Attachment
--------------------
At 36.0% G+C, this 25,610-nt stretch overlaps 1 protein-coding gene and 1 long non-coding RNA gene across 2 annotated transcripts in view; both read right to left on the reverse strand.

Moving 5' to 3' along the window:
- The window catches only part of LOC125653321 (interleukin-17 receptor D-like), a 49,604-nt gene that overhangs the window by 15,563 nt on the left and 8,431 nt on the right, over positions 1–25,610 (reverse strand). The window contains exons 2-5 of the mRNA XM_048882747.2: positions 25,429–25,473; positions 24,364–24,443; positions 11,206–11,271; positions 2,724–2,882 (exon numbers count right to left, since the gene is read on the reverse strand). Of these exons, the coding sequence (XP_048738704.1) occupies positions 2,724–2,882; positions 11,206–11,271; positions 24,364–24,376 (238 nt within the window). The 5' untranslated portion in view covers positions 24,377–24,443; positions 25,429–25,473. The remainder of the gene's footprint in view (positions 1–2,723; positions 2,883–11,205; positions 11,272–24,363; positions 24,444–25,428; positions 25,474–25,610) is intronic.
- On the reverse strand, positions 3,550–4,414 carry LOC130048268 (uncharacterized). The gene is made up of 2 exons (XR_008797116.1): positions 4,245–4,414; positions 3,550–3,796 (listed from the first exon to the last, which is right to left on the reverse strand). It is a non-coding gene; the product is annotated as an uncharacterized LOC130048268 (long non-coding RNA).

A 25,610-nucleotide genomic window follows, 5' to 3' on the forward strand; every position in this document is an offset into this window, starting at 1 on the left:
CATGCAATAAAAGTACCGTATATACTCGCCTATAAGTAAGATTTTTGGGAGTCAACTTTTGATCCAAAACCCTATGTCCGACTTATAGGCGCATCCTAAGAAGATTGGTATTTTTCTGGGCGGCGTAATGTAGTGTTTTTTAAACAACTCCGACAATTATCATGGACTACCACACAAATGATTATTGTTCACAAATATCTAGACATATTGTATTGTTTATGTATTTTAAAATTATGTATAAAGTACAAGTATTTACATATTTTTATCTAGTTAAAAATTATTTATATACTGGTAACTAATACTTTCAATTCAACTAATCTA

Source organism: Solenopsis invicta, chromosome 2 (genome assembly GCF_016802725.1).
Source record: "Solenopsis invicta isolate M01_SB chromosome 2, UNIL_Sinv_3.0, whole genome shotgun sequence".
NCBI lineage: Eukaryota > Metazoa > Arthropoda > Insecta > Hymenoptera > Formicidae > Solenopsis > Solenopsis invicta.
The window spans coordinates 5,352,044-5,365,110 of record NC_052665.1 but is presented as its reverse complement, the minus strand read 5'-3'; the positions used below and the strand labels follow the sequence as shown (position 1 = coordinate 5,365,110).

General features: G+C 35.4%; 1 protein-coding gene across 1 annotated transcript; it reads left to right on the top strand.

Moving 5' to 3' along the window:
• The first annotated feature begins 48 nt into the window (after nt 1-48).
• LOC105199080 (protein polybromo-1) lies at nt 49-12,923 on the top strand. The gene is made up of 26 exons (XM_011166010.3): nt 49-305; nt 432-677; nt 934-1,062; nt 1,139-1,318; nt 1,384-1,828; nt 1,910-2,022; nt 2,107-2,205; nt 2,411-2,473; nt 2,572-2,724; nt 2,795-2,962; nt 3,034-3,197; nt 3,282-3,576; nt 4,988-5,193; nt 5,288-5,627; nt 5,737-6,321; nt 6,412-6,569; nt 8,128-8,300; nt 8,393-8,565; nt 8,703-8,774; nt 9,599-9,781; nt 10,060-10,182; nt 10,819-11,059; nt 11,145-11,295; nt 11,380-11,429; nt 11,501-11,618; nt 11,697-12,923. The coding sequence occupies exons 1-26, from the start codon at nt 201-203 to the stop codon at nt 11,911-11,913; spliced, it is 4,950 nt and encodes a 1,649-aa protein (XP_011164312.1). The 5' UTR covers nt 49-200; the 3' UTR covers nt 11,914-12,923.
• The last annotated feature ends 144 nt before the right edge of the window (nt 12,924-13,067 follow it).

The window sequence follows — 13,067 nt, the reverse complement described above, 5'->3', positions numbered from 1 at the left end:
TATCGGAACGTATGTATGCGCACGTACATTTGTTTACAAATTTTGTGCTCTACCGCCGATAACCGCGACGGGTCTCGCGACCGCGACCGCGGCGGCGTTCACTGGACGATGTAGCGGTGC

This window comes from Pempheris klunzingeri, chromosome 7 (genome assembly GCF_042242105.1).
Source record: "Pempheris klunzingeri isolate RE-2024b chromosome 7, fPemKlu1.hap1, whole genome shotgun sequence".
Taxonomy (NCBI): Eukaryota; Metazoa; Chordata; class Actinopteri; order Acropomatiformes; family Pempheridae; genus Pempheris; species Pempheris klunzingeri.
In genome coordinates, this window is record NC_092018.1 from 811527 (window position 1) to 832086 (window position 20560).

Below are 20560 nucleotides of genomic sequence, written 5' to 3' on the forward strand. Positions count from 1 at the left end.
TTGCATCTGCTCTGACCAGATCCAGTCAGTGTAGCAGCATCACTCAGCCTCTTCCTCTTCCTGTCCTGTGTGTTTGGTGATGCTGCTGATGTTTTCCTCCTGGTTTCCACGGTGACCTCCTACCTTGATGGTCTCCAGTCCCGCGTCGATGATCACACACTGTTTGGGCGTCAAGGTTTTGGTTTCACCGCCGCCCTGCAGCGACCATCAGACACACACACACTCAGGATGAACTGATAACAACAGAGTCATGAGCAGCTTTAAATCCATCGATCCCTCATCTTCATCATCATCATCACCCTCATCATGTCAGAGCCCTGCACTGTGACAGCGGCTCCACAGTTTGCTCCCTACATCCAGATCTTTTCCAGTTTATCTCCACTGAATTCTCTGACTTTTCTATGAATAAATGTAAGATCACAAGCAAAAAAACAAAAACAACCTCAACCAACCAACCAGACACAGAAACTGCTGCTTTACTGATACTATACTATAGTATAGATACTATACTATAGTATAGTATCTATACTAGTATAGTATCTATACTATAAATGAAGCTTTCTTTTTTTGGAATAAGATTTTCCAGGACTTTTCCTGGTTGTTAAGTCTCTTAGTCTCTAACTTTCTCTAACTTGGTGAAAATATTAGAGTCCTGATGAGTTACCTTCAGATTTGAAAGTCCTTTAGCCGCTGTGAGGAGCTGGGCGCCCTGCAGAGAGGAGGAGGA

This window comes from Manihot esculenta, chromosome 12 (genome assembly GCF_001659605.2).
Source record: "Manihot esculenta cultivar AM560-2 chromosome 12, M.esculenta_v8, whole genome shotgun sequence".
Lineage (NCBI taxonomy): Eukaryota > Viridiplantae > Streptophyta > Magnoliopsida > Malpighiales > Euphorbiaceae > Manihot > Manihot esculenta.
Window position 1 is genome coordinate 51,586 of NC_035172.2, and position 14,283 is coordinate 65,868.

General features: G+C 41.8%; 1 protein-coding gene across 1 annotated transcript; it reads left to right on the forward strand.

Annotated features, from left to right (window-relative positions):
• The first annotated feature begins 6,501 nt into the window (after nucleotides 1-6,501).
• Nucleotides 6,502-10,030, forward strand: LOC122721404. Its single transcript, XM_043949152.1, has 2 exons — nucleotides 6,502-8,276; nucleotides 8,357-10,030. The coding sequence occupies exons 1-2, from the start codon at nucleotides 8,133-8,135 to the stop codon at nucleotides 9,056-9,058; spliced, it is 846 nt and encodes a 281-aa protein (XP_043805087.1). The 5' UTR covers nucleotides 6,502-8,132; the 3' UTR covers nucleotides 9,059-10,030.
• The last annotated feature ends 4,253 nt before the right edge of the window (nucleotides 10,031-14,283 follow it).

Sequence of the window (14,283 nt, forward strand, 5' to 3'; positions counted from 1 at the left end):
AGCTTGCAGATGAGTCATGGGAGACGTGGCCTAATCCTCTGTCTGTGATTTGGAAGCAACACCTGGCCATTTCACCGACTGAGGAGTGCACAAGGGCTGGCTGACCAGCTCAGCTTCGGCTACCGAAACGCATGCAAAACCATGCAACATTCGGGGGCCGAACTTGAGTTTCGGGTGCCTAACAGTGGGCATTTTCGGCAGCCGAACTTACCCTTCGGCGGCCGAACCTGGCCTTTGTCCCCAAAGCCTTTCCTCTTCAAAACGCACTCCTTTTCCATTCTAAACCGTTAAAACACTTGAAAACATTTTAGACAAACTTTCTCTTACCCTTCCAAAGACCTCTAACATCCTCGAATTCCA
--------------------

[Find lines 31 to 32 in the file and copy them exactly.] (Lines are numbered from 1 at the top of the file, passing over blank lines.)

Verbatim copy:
• Nucleotides 6,502-10,030, forward strand: LOC122721404. Its single transcript, XM_043949152.1, has 2 exons — nucleotides 6,502-8,276; nucleotides 8,357-10,030. The coding sequence occupies exons 1-2, from the start codon at nucleotides 8,133-8,135 to the stop codon at nucleotides 9,056-9,058; spliced, it is 846 nt and encodes a 281-aa protein (XP_043805087.1). The 5' UTR covers nucleotides 6,502-8,132; the 3' UTR covers nucleotides 9,059-10,030.
• The last annotated feature ends 4,253 nt before the right edge of the window (nucleotides 10,031-14,283 follow it).